When Your Twin Becomes Your Child

Inauspicious circumstances frequently arise when twins chronically adopt the roles of cared-for twin and caretaker twin. In many cases, this dynamic can evolve without any conscious awareness. It appears to originate organically from each twin’s personality and role in the family. Some people believe that this paradigm begins in utero and increases exponentially as the twins mature. The pattern of one twin assuming a parental role toward her sibling is more likely to occur if one of the pair suffers more challenges and adversity than the other. The more fortunate twin instinctively adopts a protective and rescuing role; the wish to save her sibling—and more importantly, to feel needed—is an inherent function of the dynamic. The parenting twin unconsciously infantilizes her sibling. This interaction perpetuates a long-term dependency that can ultimately result in rancor and resentment. The longer this goes on, and the more adverse situations that the cared-for twin needs rescuing from, the more the caretaker sibling’s parenting role becomes solidified and stagnant. The cared-for twin may resent her sister for being controlling and unreasonable. Their relationship becomes reminiscent of a parent and a child locked in a stifling conflict where neither will cede her ground.

Unfortunately, the caretaker twin often believes that her sister consciously recognizes the many sacrifices she has made and the countless times she has come to the rescue. However, when the tables are turned and the parentified twin needs support, her sibling often proves to be unavailable and unreliable. In light of the time, effort, and attention she devoted to her twin for so long, the rescuing sister is incredulous, enraged, and appalled at this self-centeredness and ingratitude.

The caretaker twin is horrified by her sister’s cavalier attitude. She thinks, How can my twin discount the innumerable times I helped her—for example, rescuing her from a terrible marriage, nurturing her through a contentious divorce, and being available to care for her children and pets on demand? The parentified twin expects to be thanked, appreciated, and recognized in some fashion, but few of these expectations are realized. Meanwhile, the cared-for sister feels annoyed by her twin’s needs and demands.

What is the final straw in these circumstances? Often, the breaking point happens when the parentified sibling realizes that the cared-for twin is happier and less needy. The caretaker twin feels enraged and betrayed because the only repayment she receives for her many sacrifices seems to be abandonment, lack of appreciation, and loneliness.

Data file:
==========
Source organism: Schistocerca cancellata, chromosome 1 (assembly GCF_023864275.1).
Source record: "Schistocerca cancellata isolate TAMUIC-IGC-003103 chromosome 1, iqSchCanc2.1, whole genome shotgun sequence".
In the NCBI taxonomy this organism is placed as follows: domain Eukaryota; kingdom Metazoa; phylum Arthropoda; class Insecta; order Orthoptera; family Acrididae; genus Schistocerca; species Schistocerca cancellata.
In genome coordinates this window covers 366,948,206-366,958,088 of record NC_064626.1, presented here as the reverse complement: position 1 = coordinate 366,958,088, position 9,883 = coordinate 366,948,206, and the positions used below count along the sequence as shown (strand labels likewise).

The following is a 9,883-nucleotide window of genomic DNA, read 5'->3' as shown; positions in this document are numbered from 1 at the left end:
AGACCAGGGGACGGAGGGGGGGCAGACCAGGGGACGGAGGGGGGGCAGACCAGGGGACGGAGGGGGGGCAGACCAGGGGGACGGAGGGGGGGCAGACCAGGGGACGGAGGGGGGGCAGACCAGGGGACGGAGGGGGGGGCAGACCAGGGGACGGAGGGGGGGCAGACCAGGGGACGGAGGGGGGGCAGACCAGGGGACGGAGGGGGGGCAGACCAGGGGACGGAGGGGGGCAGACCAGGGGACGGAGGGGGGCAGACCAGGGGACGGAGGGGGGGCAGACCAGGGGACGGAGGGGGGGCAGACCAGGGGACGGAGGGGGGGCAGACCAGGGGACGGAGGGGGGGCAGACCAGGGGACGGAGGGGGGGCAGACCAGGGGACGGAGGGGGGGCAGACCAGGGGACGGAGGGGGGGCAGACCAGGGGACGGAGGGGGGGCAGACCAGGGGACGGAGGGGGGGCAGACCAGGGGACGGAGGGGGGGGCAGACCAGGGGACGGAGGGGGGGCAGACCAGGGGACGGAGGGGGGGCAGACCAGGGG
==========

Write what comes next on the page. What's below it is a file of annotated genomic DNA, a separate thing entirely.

For twins in this situation, the lifelong roles of rescuer and rescuee have constrained their perspectives and feelings. Unless they can come together as a couple and listen to each other’s grievances and experiences, little can be done to save their twinship.

Image courtesy of Argyleist (CC BY 2.0)


  1. This is such an insightful observation and one that I have often come across!

  2. Mark

    This is spot on. Though my circumstance seems a bit more strange & complicated. As the ‘fortunate’ twin, I feel that I’ve always clearly been more of the caretaker in relation to my twin. After decades of this belief, however, I discovered that, to my surprise, he also views himself as the ‘caretaker’ in our relationship. This has led to serious resentment & animosity, as we BOTH feel offended when being ‘parented’ by the other. And we BOTH feel like our many sacrifices for the other go unappreciated. So we’ve found ourselves in a situation where we simply aren’t working from the same perceived reality — and thus bump into the same conflicts, without resolution. And it seems that until our two different realities even loosely align — if that ever occurs — this will remain a stumbling block in our relationship. That said, it may also be that this is how most all twin pairs feel. Perhaps the ‘less fortunate’ or ‘cared for’ twin always sees themself as the ‘caretaker’.

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